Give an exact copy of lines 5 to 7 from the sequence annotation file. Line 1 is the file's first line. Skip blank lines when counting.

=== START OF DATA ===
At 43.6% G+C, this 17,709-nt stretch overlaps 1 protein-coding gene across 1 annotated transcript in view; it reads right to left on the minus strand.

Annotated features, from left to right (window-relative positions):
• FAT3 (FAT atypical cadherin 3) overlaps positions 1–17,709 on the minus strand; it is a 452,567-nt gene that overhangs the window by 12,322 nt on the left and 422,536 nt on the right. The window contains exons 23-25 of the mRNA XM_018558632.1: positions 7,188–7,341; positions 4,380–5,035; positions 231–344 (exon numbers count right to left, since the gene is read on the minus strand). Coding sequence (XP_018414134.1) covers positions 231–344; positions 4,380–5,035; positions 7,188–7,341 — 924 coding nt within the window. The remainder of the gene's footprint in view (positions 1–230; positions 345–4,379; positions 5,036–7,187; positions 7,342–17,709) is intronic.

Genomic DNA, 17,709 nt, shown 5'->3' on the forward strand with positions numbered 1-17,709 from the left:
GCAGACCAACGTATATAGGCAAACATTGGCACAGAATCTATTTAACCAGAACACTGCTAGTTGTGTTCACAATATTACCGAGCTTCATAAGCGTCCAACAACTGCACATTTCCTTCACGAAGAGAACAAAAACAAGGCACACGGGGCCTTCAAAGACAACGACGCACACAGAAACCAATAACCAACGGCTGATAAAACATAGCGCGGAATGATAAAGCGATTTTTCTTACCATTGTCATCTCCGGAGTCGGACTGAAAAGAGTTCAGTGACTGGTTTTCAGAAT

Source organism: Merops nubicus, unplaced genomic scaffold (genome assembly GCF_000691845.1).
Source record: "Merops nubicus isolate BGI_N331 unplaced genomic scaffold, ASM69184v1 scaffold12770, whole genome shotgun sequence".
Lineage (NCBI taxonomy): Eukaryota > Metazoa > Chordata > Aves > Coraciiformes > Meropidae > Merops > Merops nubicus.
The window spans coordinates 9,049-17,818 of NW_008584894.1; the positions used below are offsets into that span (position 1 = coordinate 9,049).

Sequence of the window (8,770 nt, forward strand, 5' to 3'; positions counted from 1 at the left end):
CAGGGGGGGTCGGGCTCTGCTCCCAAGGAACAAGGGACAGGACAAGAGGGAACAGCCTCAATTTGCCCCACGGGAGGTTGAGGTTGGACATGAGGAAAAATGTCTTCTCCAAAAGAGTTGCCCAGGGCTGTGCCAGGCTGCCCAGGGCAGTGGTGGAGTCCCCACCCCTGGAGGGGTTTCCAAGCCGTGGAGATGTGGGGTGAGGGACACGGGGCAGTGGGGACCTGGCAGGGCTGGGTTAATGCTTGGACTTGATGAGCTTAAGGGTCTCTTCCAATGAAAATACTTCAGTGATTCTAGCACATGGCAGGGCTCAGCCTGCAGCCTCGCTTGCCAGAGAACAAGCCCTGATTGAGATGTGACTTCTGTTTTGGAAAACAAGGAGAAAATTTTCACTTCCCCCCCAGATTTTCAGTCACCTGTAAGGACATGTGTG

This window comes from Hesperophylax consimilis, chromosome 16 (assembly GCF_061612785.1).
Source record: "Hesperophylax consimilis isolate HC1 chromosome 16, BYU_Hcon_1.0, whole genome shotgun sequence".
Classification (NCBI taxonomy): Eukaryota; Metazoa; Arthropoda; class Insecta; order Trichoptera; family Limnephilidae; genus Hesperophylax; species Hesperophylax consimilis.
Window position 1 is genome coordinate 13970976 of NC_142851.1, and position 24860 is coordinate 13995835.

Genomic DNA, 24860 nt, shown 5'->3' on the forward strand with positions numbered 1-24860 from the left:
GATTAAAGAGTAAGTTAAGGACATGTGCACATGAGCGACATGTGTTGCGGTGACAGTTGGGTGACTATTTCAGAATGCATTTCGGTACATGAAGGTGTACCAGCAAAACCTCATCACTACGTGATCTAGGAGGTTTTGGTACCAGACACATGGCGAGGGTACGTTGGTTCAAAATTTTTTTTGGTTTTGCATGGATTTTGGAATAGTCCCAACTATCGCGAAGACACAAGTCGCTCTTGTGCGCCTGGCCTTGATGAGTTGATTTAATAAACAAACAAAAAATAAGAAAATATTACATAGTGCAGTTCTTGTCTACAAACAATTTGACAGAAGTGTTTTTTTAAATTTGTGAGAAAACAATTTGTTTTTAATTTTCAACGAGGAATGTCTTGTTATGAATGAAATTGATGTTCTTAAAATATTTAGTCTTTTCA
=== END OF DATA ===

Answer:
GCAGACCAACGTATATAGGCAAACATTGGCACAGAATCTATTTAACCAGAACACTGCTAGTTGTGTTCACAATATTACCGAGCTTCATAAGCGTCCAACAACTGCACATTTCCTTCACGAAGAGAACAAAAACAAGGCACACGGGGCCTTCAAAGACAACGACGCACACAGAAACCAATAACCAACGGCTGATAAAACATAGCGCGGAATGATAAAGCGATTTTTCTTACCATTGTCATCTCCGGAGTCGGACTGAAAAGAGTTCAGTGACTGGTTTTCAGAAT

Source organism: Merops nubicus, unplaced genomic scaffold (genome assembly GCF_000691845.1).
Source record: "Merops nubicus isolate BGI_N331 unplaced genomic scaffold, ASM69184v1 scaffold12770, whole genome shotgun sequence".